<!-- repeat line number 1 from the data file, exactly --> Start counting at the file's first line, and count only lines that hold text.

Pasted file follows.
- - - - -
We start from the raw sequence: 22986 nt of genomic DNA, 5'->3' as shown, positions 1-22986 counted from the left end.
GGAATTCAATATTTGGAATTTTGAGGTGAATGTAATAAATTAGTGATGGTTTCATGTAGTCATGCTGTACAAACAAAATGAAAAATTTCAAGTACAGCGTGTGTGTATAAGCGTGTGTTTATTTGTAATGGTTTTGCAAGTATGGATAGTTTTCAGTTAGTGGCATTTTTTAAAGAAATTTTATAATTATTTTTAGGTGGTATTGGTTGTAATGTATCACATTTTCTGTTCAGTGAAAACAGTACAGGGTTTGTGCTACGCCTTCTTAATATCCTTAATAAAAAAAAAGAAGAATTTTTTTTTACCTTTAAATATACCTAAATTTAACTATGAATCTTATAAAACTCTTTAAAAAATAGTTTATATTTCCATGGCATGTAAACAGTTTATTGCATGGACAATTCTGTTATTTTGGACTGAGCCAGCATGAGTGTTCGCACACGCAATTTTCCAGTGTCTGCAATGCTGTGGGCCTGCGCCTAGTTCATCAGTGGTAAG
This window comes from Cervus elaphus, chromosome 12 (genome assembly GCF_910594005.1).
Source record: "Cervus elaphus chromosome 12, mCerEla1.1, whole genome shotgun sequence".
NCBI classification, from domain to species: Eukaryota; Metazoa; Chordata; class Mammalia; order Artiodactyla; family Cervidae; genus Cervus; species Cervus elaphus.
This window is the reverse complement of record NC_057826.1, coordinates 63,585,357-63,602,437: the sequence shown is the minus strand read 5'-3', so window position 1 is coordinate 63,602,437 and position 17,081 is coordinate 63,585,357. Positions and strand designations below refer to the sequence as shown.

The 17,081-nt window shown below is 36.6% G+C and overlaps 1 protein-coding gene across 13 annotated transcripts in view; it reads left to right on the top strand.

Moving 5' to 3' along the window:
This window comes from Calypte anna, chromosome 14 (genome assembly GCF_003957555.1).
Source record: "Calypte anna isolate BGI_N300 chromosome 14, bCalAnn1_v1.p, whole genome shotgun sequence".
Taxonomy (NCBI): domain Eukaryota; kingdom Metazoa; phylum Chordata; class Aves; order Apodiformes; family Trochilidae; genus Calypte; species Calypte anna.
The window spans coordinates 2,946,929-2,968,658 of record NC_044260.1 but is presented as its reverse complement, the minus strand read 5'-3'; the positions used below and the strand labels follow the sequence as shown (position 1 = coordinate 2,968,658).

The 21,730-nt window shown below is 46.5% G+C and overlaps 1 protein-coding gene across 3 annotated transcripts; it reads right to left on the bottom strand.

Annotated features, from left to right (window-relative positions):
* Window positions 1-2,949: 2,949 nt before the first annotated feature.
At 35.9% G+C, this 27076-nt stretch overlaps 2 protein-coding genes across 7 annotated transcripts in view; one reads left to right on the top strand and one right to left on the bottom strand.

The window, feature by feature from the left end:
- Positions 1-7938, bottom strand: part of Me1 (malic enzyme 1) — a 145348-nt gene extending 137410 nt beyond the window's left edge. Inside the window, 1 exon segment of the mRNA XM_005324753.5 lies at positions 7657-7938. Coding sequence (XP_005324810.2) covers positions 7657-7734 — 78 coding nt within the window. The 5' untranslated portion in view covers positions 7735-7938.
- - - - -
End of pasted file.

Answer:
We start from the raw sequence: 22986 nt of genomic DNA, 5'->3' as shown, positions 1-22986 counted from the left end.